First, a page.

About half way along the way, the defendant pulled his vehicle over to the side of the road and, just as Inspector Belmont in the lead car passed him, he was seen walking quickly to the rear of the truck. By the time Agent Phillips reached the defendant's stopped vehicle, he observed the defendant in the back of the truck, with the back door open, bending over the mail in the orange tub. As Agent Phillips passed the stopped vehicle, his radio picked up the alert sound indicating that the test piece greeting card had been opened. All three cars proceeded on to Belleville, but before arriving at the Belleville post office they allowed the defendant to reach that point first. Agent Phillips did so by stopping at a parking lot near the post office where his radio still received the alert tone.

         The defendant backed his truck into the loading dock at the rear of the post office. At that point, Inspector Summers, followed immediately by Agent Phillips, arrived and parked their vehicles to the right of the post office. Inspector Summers parked on the gravel driveway access leading to the rear of the post office with his vehicle located closest to the post office, with half of it on the grassy edge and half on the gravel area. Agent Phillips parked on the opposite side of the gravel driveway, on the grassy area to the right, and adjacent to the driveway. When Inspector Belmont arrived about three minutes later at approximately 2:36 p.m., she parked in line with the Summers vehicle.[1]

         When Inspector Summers arrived, he received the alert sound on his portable radio. He immediately engaged the defendant, who was standing by the driver's side of the truck. He informed the defendant that the officers were investigating complaints of stolen mail, and advised the defendant that he wished to talk to him. The defendant, who had left the engine running in his truck, was at the same time advised that he was free to leave and was not under arrest. After Inspector Summers had some conversation with the defendant, Inspector Belmont arrived just as Inspector Summers was asking the defendant for consent to search the rear of the truck. The defendant gave his consent, as heard both by Summers and Mehall. Inspector Summers informed Inspector Belmont that he had received defendant's consent to search the back of the truck. He did so in the presence of the defendant and Inspector Mehall at which time he also informed Inspector Belmont that he had let the defendant know that he was not under arrest and that he was free to leave. Inspector Summers then went into the rear of the truck and within a minute or two found the opened test piece of mail that had been emitting the alert sound.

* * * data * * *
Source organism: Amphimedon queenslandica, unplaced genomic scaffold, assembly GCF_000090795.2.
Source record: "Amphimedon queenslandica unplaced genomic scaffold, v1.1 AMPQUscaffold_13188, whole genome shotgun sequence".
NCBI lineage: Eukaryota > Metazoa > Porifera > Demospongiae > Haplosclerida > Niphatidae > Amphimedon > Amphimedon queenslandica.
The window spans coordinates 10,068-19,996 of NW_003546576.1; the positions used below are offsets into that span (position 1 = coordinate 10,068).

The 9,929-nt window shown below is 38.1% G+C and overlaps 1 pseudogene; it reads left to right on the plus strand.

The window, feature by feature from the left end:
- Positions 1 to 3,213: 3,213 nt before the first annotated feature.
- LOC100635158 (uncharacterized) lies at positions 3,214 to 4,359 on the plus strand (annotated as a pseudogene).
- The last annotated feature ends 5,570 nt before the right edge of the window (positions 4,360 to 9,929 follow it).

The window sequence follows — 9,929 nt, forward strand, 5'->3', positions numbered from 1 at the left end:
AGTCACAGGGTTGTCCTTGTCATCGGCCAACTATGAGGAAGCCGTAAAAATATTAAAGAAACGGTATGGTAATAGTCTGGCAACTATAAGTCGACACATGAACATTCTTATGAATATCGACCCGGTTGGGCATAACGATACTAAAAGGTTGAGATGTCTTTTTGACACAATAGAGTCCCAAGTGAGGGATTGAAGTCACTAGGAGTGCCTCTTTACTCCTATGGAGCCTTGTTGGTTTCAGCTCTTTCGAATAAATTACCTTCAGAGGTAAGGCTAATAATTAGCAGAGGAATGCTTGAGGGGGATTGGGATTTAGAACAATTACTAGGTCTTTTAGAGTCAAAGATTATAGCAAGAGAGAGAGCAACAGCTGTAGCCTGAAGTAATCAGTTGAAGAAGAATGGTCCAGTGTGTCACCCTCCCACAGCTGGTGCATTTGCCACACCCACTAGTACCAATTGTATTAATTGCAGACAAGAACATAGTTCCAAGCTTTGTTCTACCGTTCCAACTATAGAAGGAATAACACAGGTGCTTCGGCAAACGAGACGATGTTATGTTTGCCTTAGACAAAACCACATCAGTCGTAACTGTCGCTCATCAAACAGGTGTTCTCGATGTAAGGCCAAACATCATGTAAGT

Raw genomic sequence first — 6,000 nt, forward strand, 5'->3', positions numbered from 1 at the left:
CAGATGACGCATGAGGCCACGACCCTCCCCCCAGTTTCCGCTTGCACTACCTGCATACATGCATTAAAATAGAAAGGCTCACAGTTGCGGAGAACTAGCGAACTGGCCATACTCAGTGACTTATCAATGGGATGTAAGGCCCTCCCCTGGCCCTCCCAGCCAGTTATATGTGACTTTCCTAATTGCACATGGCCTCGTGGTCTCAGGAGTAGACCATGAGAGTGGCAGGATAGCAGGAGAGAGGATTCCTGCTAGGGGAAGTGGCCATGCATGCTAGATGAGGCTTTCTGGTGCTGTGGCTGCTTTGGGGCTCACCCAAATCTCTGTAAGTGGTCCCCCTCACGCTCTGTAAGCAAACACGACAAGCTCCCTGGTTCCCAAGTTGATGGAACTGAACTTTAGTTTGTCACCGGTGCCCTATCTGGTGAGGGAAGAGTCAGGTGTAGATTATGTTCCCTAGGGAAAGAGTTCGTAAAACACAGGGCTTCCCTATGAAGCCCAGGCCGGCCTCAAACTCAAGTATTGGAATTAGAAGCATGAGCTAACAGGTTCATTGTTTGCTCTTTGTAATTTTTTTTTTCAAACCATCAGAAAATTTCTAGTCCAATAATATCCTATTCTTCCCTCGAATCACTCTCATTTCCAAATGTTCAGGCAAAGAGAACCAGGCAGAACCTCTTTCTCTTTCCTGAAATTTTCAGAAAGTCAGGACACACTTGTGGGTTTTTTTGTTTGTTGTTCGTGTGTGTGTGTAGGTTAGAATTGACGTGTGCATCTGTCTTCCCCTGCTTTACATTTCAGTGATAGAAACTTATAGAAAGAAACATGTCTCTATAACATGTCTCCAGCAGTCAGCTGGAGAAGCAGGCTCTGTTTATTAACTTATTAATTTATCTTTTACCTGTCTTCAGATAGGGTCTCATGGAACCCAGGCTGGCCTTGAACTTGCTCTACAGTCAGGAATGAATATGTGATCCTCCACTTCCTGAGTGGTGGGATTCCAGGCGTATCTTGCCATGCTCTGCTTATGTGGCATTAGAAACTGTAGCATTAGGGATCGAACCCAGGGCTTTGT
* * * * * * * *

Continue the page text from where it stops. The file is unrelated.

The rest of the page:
After examining the mail for a few minutes, Inspector Summers asked the defendant for his consent to search the cab, which consent the defendant also gave. Upon examining the cab, Inspector Summers found attached to the visor a second opened piece of mail that consisted of a greeting card from Mark Price to Jacob Cox. The greeting card had been deposited at the Ravenswood post office at about 1:30 p.m. that day.

         While the search was taking place, Inspector Belmont interviewed the defendant who at the outset admitted to nothing. The defendant initially denied opening the test piece. As the interview progressed, he gradually came to admit a limited role in the thefts, vacillating from time to time. The interview of the defendant would have commenced at about 2:45 p.m. and continued for about 50 minutes until the defendant asked to be permitted to write out a statement, which he was allowed to do. For this purpose, he went to the cab of his truck at 3:41 p.m. and returned at 3:53 p.m. with the handwritten statement that has been admitted into evidence. In that statement, he admitted that he did “knowingly take stuff that did not belong” to him and added, “I took gift card and got money out of them to pay bills . . .” He expressed sorrow for what he had done and concluded by saying, “I told the truth to Investigators to the best of my nollage [sic].” During the time that the postal officers were with the defendant, he was told by Inspector Summers at the very outset that he was not under arrest and that he was free to leave. When Inspector ...


Buy This Entire Record For $7.95

Download the entire decision to receive the complete text, official citation,
docket number, dissents and concurrences, and footnotes for this case.

Learn more about what you receive with purchase of this case.